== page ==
About measurement

by Neil Rickert

Having suggested that cognition is measurement, it is time to say a little about what measurement is.

The most common view seems to be that we passively receive data at sensory cells, and then use logic or computation as applied to that data.  When data is received from a sensory cell, I shall call that sensing (for want of a better term).  My aim will be to draw a distinction between measurement and sensing, though in ordinary language usage the two overlap somewhat.

With sensing, the sensor reports the immediate environmental conditions which trigger a reportable change in the state of the sensor.  The sensor under the highway reports the effect of a passing vehicle, and that sensor data is reported to the traffic light controller.  It works because the sensor is causally connected to its immediate environment.

When measuring, we often want information that is not causally connected to a sensor.  We use a measuring instrument for that.  And, in order to aquire data, we must first establish the causal connections between the instrument and what it is that we want to measure.

As an example, consider a traditional thermometer.  The reading on the thermometer reports only the temperature of the thermometer itself.  If I want to measure the temperature in the oven, I must first place the thermometer in the oven and then wait until the thermometer temperature adjusts to that of the oven.  So there’s a procedure to follow when measuring the temperature of some item.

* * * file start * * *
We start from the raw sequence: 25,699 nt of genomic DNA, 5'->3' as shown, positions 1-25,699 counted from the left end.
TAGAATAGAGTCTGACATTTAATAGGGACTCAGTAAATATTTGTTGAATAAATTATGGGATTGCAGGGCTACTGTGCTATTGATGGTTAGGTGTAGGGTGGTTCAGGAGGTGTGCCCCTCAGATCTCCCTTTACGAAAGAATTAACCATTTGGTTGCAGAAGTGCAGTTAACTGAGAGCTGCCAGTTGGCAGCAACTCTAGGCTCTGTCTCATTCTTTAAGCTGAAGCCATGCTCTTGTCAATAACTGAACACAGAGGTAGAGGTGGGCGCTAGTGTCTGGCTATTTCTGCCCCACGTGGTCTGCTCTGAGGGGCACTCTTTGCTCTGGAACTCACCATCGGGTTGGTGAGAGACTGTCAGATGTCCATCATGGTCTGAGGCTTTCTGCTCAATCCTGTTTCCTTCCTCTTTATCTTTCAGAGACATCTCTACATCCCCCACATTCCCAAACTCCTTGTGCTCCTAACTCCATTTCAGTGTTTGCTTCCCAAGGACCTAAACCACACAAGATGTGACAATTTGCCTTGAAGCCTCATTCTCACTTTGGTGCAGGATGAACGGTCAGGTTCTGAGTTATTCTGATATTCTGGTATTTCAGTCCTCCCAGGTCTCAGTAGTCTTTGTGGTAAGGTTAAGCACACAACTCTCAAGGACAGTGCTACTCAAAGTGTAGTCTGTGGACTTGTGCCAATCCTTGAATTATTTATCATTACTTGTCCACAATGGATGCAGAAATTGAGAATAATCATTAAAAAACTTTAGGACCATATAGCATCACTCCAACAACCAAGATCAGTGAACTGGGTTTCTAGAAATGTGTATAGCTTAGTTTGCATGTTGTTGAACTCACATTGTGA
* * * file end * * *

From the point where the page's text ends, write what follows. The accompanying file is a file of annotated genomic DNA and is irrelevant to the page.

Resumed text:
Similarly, the reading on an ordinary analog clock tells us only the position of the hands on that clock.  In order to be able to use it to tell the time, we must make sure that it is causally connected to the time standard that is in effect.  We typically do this by setting the clock, perhaps to a time announced on the radio.

To summarize, a sensor is useful in a static situation, where there are already causal connections between the sensor and what we want information about.  Measuring is more versatile, and appropriate in a portable situation.  In order to measure, we follow procedures (or behaviors) that connect the instrument to what we want to measure, and then we read the measurement once that causal connection has been temporarily established.

Most animals are mobile organisms.  They do not have useful static connections.  So they cannot rely on sensing.  They need to use measurement to pick up useful information about their environments.  That is to say, they must carry out procedures, or sequences of actions in the world, so as to enable them to establish the temporary causal connections needed for getting useful information.

People sometimes wonder what consciousness is for.  Well, that’s what it is for.  We need consciousness in order to setup suitable temporary causal connections, such as are needed to inform ourselves about the state of the environment.


3 Comments to “About measurement”

  1. I think this is completely wrong, but it may be because we have different definitions of “consciousness”. I think what you’re talking about is “awareness”, as in “awareness of the environment”. It does not imply consciousness, which to me means “self-awareness”; that is, modelling the environment so well that you yourself are included in the model.


  2. Then why use the term, and why claim you know what consciousness is “for”?


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